N.T. Wright and the Reformed

I, unfortunately, have not had the opportunity (as of yet) to read N.T. Wright’s new book on justification. I have had the opportunity to follow several blogs work through it, and I wanted to chime in on a certain point. I was reading Scot McKnight’s analysis of the volume recently (which has been incredibly helpful), and he noted Wright’s decision to read “the righteousness of God” as “covenant faithfulness” (see this post specifically). I was surprised to see how the comments on this post expressed the conviction that while this position is not new to Wright, it was still seen as “new” nonetheless. One commentator states that while this is not idiosyncratic to Wright, it is certainly not from the reformers. I think this is a bit naive, and is using “reformers” in some sense like “Calvin.” Note this quote from Jonathan Edwards:

“So the word righteousness is very often used in Scripture for his covenant faithfulness; so ’tis in Nehemiah 9:8, “Thou hast performed thy words for thou art righteous.” And so we are very often to understand righteousness and covenant mercy [to] be the same thing, as Psalms 24:5, “He shall receive the blessing from the Lord and righteousness from the God of [his salvation],” Psalms 36:10, “O continue thy lovingkindness to them that know thee; and thy righteousness to the upright,” and Psalms 51:14, “Deliver me from bloodguiltiness, O God, thou God of my salvation; and my tongue shall sing aloud of thy righteousness” and Daniel 9:16, “O Lord, according to thy righteousness, I beseech thee, let thine anger and thy fury be turned away” and so in innumerable other places.” (Y9:114-115)

Edwards continues on to add, “God’s righteousness or covenant mercy is the root of which his salvation is the fruit.” In a debate with Piper, this would have probably come in handy! My worry with this debate (without having read it yet), is that “reformed” can be taken in too narrow a sense, thereby ignoring the insights of the later reformed orthodoxy. Has anyone noticed the actual debate taking this turn at all? Have both sides been fair to the historical issues?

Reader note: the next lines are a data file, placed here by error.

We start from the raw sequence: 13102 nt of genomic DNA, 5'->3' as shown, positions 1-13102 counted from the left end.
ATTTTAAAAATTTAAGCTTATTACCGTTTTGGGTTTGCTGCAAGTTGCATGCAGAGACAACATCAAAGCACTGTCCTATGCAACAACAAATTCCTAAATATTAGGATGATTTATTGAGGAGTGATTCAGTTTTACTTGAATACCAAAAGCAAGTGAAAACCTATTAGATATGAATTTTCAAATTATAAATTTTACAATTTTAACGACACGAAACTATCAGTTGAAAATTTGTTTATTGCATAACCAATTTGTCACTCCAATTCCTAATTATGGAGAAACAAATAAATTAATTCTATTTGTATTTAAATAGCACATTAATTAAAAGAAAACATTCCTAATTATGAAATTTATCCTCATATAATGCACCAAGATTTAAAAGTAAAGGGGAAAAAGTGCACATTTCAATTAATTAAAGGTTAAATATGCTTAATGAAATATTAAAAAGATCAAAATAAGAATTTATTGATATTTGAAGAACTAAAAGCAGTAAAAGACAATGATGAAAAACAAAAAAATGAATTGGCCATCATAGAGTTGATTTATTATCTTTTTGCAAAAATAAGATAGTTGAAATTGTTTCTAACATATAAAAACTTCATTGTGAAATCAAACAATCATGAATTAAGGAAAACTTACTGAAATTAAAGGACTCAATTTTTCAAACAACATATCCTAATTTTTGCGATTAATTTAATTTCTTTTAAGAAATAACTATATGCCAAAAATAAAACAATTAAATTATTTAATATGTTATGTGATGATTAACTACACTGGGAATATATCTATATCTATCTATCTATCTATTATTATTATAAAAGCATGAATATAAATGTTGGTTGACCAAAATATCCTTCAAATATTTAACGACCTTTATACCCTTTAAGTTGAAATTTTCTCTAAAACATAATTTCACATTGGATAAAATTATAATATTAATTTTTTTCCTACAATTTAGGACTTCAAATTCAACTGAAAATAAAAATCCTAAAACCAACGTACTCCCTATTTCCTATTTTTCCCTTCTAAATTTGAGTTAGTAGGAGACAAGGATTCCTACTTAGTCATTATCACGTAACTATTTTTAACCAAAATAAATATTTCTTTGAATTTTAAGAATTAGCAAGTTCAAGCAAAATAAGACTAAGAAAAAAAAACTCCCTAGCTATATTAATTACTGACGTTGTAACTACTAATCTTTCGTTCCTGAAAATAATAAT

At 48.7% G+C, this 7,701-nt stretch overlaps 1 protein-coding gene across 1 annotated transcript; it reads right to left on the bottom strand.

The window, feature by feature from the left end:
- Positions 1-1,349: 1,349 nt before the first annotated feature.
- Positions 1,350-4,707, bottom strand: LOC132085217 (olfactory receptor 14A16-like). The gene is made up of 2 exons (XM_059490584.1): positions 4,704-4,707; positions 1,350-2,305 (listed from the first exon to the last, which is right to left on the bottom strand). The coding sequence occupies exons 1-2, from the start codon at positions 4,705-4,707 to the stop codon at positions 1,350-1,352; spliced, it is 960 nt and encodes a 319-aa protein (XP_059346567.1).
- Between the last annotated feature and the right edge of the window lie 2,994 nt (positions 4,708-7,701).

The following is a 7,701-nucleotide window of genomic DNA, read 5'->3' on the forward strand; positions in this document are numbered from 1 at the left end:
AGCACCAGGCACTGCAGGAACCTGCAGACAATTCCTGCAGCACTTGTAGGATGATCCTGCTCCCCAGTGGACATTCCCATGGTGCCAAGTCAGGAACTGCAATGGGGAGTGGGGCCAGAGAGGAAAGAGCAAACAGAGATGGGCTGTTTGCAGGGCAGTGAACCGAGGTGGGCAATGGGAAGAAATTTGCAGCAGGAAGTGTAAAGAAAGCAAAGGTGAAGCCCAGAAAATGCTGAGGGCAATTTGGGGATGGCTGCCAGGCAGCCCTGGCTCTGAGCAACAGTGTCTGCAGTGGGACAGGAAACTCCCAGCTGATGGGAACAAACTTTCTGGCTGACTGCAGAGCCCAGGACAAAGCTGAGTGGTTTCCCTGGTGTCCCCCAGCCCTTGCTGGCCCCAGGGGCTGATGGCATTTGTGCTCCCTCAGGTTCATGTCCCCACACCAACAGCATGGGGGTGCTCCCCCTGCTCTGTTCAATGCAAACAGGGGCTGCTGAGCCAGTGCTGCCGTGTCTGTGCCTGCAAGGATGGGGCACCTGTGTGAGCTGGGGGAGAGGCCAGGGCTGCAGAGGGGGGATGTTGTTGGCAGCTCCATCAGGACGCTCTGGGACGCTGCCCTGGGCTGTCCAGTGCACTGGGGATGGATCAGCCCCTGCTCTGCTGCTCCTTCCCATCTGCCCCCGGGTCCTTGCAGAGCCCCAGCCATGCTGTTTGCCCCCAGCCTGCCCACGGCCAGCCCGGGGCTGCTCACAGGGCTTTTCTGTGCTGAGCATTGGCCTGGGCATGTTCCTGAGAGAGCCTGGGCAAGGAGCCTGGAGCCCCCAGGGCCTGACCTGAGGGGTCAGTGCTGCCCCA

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5 thoughts on “N.T. Wright and the Reformed

  1. Hi Kyle,

    How timely.

    Great question, one that I’m glad to hear McKnight surface in his own working-through of Wright’s monograph. I have not yet visited McKnight’s analysis but I have made it through all but the final section of the book itself. I think it is important to note how insistent Wright is at the outset to repetitively and carefully define what he means by the term “covenant faithfulness,” which all too often is dismissed by virtue of “reflex misconstrual.” What do I mean by that? In the wake of the variety of New Perspective(s) on Paul (NPP), particularly the brouhaha that has arisen with the notions of “variegated [or covenant] nomism,” it is all too easy to “hear” all kinds of things when we see (in writing) the term “covenant faithfulness”—things like Moses, Sinai, Torah, etc.

    I confess that I was at first entirely sympathetic to Piper’s almost instinctive repulsion by the term; as with him, it seemed to me in looking at some of Wright’s other defenses of that term that he was forcing categories from an excessive reliance on the notion of a primary influence on Paul of Second Temple Judaism.

    However, Wright seems to take no hostages in this latest return-salvo, making it clear that he has almost as many bones to pick with other NPP folk as he has with Piper and others purporting to come from a more “traditional” Reformed perspective—what Wright calls the “Old Perspective on Paul”; this, too, characterized by its own unsettling heterogeneity, which vindicates your take, Kyle, on Edwards, though Wright does not mention this in particular (of note, he does cite Packer, favorably, on pp. 64-5). In fact, however, Wright’s irritation and impatience over the mis-characterizations he has suffered at the hands of “Old Perspectivists” has ironically served to force him to be more creative in the way he expresses his position, and I think he has succeeded in a way that perhaps he didn’t quite succeed in past efforts to clarify his position with perhaps a different audience in view for his opus magnum: Christian Origins and the Question of God.